in a typical dave stafford multitasking way, even as one album project reaches fruition, another one is still in the creative, formative stages.
so even though I’ve been very involved in the work in support of “gone native“, at the same time, I’ve been reviewing in particular, my work created using applications, and I’ve also been working on application-based existing tracks, improving existing tracks, and, creating new ones.
before I speak about the upcoming “fairlight 51” project and the “fairlight pro” application, which is shaping up to be the next album release after “gone native“, I’d like to speak for a moment about three other applications that I have really been enjoying: “isequence“, “tabletop” and “nanostudio“. I have not had much time with isequence, but I would have to say that I will be using it for music creation in the future, as a sort of alternative to nanostudio. it’s laid out in a completely different way to nanostudio, but I really like the available voices, and the different GUI is challenging and fun – so even with just a couple of preliminary test tracks, I am really liking isequence a lot, and I am looking forward to using it much more over the coming months (and years!).
another application that is new to me is tabletop, which is yet again, a completely different layout to the other two, and with a lot of unusual and interesting instruments, many of which are free, and some of which are in-app purchases. I’ve also done a couple of test tracks in tabletop, and I am equally excited about using it, and isequence, as time progresses. these tools are so, so exciting to me, because of course each has it’s own synths, it’s own drum or percussion options and it’s just so exciting to hear some of the really sophisticated sounds that these tools can make – a lot of really fantastic sonic possibilities there, and I am excited about finding the best sounds, and using them in compositions, and trying new combinations of sounds…the possibilities are nearly endless, with so many great tools to make music with…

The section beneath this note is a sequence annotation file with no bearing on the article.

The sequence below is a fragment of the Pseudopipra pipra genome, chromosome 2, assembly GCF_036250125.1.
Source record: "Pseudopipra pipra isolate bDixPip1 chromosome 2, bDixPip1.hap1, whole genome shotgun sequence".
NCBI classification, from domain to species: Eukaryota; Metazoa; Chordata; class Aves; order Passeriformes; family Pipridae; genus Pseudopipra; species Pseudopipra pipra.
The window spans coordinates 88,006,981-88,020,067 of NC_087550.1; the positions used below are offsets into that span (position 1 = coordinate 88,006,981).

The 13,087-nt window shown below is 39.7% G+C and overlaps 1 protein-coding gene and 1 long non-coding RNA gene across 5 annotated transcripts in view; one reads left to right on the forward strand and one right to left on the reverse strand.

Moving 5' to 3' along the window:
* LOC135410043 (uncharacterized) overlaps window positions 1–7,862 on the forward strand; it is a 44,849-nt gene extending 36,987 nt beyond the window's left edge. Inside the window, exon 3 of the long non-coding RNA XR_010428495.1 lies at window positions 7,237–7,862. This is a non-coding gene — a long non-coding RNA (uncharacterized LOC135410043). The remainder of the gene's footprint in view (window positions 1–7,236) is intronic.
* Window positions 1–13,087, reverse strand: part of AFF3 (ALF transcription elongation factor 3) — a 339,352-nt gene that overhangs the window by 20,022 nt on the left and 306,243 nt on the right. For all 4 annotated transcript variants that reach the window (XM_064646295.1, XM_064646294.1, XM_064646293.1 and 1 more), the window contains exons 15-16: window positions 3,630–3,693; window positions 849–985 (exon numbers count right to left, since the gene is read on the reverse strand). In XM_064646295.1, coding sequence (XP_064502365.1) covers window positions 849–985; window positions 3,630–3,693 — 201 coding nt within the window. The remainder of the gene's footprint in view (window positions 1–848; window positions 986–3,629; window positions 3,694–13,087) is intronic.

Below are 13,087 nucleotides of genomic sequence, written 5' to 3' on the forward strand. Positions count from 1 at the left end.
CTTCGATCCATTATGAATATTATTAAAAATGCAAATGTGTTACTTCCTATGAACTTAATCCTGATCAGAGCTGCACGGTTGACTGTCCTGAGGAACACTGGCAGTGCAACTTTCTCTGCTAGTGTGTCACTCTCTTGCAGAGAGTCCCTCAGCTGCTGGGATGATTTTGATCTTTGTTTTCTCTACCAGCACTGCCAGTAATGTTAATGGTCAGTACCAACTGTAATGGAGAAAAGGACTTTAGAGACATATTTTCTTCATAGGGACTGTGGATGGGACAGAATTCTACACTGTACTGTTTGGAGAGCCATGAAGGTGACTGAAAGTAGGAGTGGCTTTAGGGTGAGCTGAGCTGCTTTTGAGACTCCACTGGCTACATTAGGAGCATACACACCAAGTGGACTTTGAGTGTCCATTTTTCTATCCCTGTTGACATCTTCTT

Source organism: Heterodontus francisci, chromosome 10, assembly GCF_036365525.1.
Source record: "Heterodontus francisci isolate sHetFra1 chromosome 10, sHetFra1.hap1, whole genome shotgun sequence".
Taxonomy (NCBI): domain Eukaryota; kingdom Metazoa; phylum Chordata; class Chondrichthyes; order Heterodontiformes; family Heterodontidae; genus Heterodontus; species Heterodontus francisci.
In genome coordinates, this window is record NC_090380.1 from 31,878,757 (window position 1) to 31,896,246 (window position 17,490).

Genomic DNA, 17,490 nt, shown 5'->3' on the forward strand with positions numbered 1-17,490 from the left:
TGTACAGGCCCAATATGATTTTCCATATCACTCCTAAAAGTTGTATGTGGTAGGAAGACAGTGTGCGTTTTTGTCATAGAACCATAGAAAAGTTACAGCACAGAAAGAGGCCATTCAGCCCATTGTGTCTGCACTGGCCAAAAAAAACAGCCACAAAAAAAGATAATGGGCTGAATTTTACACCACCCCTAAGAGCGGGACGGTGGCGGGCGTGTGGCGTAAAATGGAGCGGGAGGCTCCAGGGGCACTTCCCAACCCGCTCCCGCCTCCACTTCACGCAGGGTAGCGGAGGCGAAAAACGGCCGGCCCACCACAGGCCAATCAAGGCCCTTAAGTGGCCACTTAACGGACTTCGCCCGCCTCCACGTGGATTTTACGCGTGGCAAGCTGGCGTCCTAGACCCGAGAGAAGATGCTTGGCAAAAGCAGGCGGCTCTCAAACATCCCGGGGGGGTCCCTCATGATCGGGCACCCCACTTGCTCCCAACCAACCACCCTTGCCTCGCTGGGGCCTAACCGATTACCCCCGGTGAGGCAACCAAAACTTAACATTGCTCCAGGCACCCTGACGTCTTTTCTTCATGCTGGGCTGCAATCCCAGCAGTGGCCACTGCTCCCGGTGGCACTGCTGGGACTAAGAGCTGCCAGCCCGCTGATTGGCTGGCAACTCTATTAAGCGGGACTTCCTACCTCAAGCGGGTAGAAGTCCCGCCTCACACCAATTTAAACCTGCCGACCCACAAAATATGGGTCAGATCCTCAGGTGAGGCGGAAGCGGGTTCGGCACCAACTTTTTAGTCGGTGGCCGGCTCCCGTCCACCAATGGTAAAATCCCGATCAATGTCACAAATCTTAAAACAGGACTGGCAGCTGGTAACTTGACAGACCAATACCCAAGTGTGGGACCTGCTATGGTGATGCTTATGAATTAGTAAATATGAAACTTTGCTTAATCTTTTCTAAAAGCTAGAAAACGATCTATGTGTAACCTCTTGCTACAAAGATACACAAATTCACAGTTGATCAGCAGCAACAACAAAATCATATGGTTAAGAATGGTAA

finally, there is my old friend nanostudio, which was an early purchase, that I have worked with for a long time, and I have probably six or seven pieces in progress. a couple of those are nearly complete or essentially complete, and I went through a full review of the pieces and I am very excited about a couple of them, “atlantis rising” and “alien…or sutin” in particular – these feature the fabulous eden synth, which is one of my very favourite ipad synths, it just has so many amazing patches, and both of these pieces are dense, exotic and full of really interesting synth sounds, some of which are quite odd, but with nanostudio, it’s so easy to sound good – you just lay out a drum track, and then start playing synth parts…and very quickly, you have a really beautiful and complex piece of music built up.
I am thinking that what I might do is dedicate the works that I do on nanostudio, tabletop and isequence to my so-far empty soundcloud account, just so I can get them out there, although of course I will probably gather and compile them for another application-based album down the road…so hopefully, over the next few months, I can get at least my nanostudio work mixed and uploaded to soundcloud, and hopefully add some isequence and tabletop pieces into the mix a bit later on.
and then there is the “fairlight 51” album, the fairlight is one of the first applications I purchased, and I now have a months-long relationship with the fairlight, and I have a great working relationship with the device, and recently, the pieces are appearing almost by osmosis – I build a new instrument, I begin to create passages of music, and often, not always, I have a complete piece of music 30 – 60 minutes later…
over the past few weeks, I’ve created quite a few new pieces for the fairlight, some of which defy description – some of which utterly surprise me – some of which I really cannot even explain rationally. this tool…makes you think in a completely different way, it makes you compose slowly, bar by bar, taking care with every note, every percussion sound, every cymbal splash – and of course, being sample based, you are basically conducting a strange orchestra of eight pre-selected samples, in a bar-by-bar composition that at least for me, well, I really never quite never know what is going to happen with any given composition, until I hit “play”… and then these pieces of music just come to life, and it’s a strange dichotomy – you compose slowly, yes; but sometimes, the process itself goes very quickly, and in the space of 20, 30 minutes – you’ve composed a very complete and intricate piece of music. as if by magic. it just…happens.